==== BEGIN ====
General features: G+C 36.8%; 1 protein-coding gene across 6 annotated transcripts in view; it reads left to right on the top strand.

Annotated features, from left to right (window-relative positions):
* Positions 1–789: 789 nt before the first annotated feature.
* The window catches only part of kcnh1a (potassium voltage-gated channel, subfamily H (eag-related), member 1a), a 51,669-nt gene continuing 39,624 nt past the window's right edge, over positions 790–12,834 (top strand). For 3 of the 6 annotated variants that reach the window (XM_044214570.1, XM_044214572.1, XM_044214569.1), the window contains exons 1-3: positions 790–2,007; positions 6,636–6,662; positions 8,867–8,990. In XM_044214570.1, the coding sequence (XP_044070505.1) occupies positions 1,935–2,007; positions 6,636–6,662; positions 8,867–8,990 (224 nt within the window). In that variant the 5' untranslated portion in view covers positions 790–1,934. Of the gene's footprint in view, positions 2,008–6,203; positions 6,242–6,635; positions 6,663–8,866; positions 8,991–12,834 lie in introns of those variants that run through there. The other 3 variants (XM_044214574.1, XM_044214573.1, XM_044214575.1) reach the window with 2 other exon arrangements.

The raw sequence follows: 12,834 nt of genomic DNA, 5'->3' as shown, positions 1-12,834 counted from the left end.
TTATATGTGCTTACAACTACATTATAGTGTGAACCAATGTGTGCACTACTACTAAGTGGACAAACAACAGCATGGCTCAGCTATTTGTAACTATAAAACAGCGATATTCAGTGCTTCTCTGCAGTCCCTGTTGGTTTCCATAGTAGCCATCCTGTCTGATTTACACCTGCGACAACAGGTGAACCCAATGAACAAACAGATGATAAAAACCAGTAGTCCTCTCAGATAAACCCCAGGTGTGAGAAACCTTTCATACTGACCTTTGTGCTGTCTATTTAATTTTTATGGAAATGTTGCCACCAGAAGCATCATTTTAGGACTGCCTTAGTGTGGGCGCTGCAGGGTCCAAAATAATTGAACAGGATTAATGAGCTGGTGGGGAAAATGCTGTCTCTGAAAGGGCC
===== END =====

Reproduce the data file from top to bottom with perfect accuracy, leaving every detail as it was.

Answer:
General features: G+C 36.8%; 1 protein-coding gene across 6 annotated transcripts in view; it reads left to right on the top strand.

Annotated features, from left to right (window-relative positions):
* Positions 1–789: 789 nt before the first annotated feature.
* The window catches only part of kcnh1a (potassium voltage-gated channel, subfamily H (eag-related), member 1a), a 51,669-nt gene continuing 39,624 nt past the window's right edge, over positions 790–12,834 (top strand). For 3 of the 6 annotated variants that reach the window (XM_044214570.1, XM_044214572.1, XM_044214569.1), the window contains exons 1-3: positions 790–2,007; positions 6,636–6,662; positions 8,867–8,990. In XM_044214570.1, the coding sequence (XP_044070505.1) occupies positions 1,935–2,007; positions 6,636–6,662; positions 8,867–8,990 (224 nt within the window). In that variant the 5' untranslated portion in view covers positions 790–1,934. Of the gene's footprint in view, positions 2,008–6,203; positions 6,242–6,635; positions 6,663–8,866; positions 8,991–12,834 lie in introns of those variants that run through there. The other 3 variants (XM_044214574.1, XM_044214573.1, XM_044214575.1) reach the window with 2 other exon arrangements.

The raw sequence follows: 12,834 nt of genomic DNA, 5'->3' as shown, positions 1-12,834 counted from the left end.
TTATATGTGCTTACAACTACATTATAGTGTGAACCAATGTGTGCACTACTACTAAGTGGACAAACAACAGCATGGCTCAGCTATTTGTAACTATAAAACAGCGATATTCAGTGCTTCTCTGCAGTCCCTGTTGGTTTCCATAGTAGCCATCCTGTCTGATTTACACCTGCGACAACAGGTGAACCCAATGAACAAACAGATGATAAAAACCAGTAGTCCTCTCAGATAAACCCCAGGTGTGAGAAACCTTTCATACTGACCTTTGTGCTGTCTATTTAATTTTTATGGAAATGTTGCCACCAGAAGCATCATTTTAGGACTGCCTTAGTGTGGGCGCTGCAGGGTCCAAAATAATTGAACAGGATTAATGAGCTGGTGGGGAAAATGCTGTCTCTGAAAGGGCC